|Pie patrons can enjoy their pie & coffee at picnic tables|
I’m committed now. All it took was a front page article in Iowa’s biggest newspaper, the Des Moines Register, to seal the deal. On Monday, October 11, the reporter, Kyle Munson, declared to the world that I would be selling pie at my new home, the American Gothic House. Uh, yeah, okay. Guess I better get busy.
So yesterday I took the big journey to Des Moines, where I went on a shopping spree — in this order — to Office Max (for signage), Bed Bath & Beyond (for a coffee pot and thermoses), Costco (for plates, napkins, forks, coffee cups and a folding table upon which to set everything), and Wal-Mart (for disposable pie tins, a covered cake/pie plate, and a cast-iron skillet which was not for pie but I needed one and it was $7 cheaper at Wal-Mart than for the Emeril brand one at Bed, Bath & Beyond.)
After dropping $300 on supplies I loaded up my covered wagon, I mean my MINI Cooper, and made the two-hour trek back to Eldon wondering a) how many apple pies I should make, b) how much I should charge for pie slices, whole pies and Starbucks French Roast (there will be no weak diner coffee served with my pie!), and c) if I’m crazy for moving to rural Iowa and thinking I can start a pie business. For one thing, many people in this town of 998 already make damn good pie. And several residents (ahem, Arlene Kildow and Janice Chickering) are legendary, blue ribbon-winning pie bakers. They certainly don’t need me, some highfalutin West Coast pie baker-to-the-stars, to get quality pie. And two, how many pieces of pie will I have to sell to recoup my $300 investment? Considering we’re heading into winter soon, that could take until next summer.
What Kyle Munson didn’t write about in his article was my business plan. Kyle asked me how much a slice of pie was going to cost. I squirmed, shrugged my shoulders, looked down at my feet, I did everything but answer his question. Then pointing up at the kitchen wall I answered, “My problem is this.” He looked up at my huge foam board sign, decorated with a red and white checkered tablecloth border, emblazoned with huge letters that read: FREE PIE. “I don’t think I’ll ever make a good businessperson because I like giving pie away. If you would come into my shop feeling down I would say, ‘Oh, it looks like you could use a piece of pie to cheer you up. Here you go. No charge.’ Um, not a great business strategy.”
I read a book once by a guy who calls himself the “Pitbull of Personal Development.” It’s called “Shut Up, Stop Whining, and Get a Life” by Larry Winget. My retention is terrible when it comes to books and film, but more than a year later one sentence still stands out. Winget writes, “Saying things like, ‘I have never been able to do that well’ will only perpetuate the fact you will not ever be able to do it well. Saying ‘I’m not good at math’ does not make you better at math.”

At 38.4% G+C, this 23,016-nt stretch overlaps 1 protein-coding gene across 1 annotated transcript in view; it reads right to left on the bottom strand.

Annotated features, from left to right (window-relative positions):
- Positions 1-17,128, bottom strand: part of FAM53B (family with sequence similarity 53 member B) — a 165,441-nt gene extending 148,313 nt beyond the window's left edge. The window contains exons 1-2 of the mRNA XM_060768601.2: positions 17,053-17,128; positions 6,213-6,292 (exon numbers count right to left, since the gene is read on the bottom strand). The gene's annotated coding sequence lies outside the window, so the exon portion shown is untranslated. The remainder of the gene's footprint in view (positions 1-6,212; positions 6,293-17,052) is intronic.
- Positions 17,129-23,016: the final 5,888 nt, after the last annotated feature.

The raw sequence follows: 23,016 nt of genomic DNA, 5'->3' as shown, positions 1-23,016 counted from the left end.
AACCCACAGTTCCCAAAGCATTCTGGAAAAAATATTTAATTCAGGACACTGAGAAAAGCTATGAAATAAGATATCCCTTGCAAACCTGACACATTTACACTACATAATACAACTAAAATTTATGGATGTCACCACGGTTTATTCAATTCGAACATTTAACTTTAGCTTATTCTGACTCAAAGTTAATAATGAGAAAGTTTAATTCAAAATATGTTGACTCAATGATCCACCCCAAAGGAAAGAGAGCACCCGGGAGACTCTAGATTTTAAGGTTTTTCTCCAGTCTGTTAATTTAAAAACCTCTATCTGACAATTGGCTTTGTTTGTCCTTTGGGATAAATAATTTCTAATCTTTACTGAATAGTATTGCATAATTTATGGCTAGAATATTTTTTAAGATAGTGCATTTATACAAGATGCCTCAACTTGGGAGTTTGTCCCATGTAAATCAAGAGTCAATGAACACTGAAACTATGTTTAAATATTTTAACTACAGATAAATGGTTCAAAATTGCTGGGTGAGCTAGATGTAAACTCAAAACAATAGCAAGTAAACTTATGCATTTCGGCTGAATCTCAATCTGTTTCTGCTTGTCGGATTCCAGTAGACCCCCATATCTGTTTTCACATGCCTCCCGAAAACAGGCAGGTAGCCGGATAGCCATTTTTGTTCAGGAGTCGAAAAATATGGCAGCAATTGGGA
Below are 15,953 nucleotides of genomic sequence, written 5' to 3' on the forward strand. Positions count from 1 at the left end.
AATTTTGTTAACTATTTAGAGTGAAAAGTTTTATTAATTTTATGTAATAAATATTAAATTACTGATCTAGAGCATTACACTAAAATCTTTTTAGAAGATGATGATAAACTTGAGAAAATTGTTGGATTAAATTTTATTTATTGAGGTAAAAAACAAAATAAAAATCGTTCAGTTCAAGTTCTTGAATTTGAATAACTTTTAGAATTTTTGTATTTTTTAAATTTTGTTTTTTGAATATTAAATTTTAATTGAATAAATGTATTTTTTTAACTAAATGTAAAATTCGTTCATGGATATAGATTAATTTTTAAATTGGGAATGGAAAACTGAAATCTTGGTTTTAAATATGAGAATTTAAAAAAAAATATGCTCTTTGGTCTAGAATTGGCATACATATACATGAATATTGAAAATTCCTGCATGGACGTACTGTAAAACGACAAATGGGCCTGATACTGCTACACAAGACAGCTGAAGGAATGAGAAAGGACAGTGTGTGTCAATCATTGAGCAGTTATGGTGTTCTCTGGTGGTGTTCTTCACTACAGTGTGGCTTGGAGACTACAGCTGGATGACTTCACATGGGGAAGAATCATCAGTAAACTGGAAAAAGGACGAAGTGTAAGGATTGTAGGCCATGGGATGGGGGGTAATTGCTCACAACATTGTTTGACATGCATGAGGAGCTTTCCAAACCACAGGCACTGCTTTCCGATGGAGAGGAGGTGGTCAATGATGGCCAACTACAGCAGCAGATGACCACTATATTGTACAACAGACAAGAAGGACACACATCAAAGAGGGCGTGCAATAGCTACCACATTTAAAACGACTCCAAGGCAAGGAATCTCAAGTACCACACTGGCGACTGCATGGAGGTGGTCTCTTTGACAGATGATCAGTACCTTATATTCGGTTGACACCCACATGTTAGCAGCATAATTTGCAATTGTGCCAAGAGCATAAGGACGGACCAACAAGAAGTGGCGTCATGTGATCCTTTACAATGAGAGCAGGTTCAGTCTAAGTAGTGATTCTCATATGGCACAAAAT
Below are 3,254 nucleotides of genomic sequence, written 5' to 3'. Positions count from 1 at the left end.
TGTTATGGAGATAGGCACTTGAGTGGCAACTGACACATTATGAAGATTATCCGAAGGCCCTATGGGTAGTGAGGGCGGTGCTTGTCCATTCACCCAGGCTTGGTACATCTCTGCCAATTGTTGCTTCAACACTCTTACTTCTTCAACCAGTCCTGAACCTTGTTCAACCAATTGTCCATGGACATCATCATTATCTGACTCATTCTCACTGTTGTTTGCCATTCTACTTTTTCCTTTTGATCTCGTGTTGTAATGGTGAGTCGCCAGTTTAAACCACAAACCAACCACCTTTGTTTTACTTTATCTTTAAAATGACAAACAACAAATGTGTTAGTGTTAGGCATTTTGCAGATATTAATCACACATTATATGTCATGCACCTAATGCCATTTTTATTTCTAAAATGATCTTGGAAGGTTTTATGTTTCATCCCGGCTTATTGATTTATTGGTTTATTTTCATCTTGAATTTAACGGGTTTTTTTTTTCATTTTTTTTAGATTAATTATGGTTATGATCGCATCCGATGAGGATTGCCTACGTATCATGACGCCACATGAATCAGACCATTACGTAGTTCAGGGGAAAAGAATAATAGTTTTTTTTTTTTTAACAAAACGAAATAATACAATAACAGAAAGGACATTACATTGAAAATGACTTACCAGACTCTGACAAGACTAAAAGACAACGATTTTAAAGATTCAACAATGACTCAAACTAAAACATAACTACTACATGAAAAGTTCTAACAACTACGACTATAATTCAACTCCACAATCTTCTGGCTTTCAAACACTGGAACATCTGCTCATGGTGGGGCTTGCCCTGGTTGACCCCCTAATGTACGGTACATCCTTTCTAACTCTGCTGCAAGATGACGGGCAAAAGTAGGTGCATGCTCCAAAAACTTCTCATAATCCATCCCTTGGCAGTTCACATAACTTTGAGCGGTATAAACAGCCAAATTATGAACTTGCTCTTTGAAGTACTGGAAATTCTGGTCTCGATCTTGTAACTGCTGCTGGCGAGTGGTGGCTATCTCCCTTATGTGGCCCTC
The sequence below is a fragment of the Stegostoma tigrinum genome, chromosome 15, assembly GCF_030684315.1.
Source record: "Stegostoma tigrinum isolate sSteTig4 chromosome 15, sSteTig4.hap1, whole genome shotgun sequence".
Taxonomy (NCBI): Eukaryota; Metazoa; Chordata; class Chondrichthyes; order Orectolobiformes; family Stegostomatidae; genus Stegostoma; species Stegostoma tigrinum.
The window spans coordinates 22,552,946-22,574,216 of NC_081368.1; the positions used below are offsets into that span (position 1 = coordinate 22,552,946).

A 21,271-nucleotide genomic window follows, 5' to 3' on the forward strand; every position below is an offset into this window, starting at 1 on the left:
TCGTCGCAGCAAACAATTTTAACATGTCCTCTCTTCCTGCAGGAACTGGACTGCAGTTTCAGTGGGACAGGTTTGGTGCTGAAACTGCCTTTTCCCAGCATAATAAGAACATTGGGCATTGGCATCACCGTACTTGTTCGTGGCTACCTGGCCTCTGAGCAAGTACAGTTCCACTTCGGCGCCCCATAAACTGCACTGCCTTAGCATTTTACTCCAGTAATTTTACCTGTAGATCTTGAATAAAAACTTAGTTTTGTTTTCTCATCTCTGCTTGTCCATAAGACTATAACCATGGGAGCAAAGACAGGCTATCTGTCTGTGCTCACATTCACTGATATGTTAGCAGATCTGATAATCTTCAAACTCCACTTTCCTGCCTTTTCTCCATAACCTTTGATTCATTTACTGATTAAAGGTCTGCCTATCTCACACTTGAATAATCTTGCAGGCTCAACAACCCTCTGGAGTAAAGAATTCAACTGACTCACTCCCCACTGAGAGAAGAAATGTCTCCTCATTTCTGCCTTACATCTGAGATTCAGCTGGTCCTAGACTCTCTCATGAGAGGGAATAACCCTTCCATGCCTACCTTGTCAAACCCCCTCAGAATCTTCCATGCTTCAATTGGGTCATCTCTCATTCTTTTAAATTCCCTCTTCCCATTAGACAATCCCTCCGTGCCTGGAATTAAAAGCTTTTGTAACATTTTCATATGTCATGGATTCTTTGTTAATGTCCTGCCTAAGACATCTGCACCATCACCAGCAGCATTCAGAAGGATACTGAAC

I am not good at math. I am not good at business. But I am going to change what Winget calls “limited thinking.” I am good at math — and I’ll be even better at it now that I bought that calculator at Wal-Mart yesterday. I am good at business — and I am going to honor the fact that I, like most people, need to earn a living. Not to mention, pie ingredients are not cheap. Therefore, the next thing on my To Do List today — right after paying my overdue cell phone bill — is make a price list to display on my folding table. It will be a small, almost apologetic price list, but it will have numbers on it. And, like a good businessperson, I will bravely, boldly ask people to part with their cash in exchange for a slice of my homemade-with-high-quality ingredients pie. It will be painful at first. But I will get used to it.
I may be a Big Picture person when it comes to pie, but with my retail efforts I’m going to start small. For now, my pie shop is a six-foot-long table — a pie stand, if you will. Think neighborhood bake sale. If things go well — IF YOU BAKE IT THEY WILL COME — I may graduate to a pie cart. Shirley, the mayor of Eldon, said there’s one, a converted camper with a mini-kitchen, available at the Wapello County Fairgrounds. And then, someday, when I prove to myself that I am capable of commitment (gulp!) and that I can run a business without giving away my products for free, you just might find me hanging a shingle on a real storefront.
All this to say, the Pitchfork Pie Stand (at least that’s the current name) is officially open for business. “Doors” open at one p.m. on Saturday, October 16. I might even serve Champagne to my first customers to celebrate. At no charge.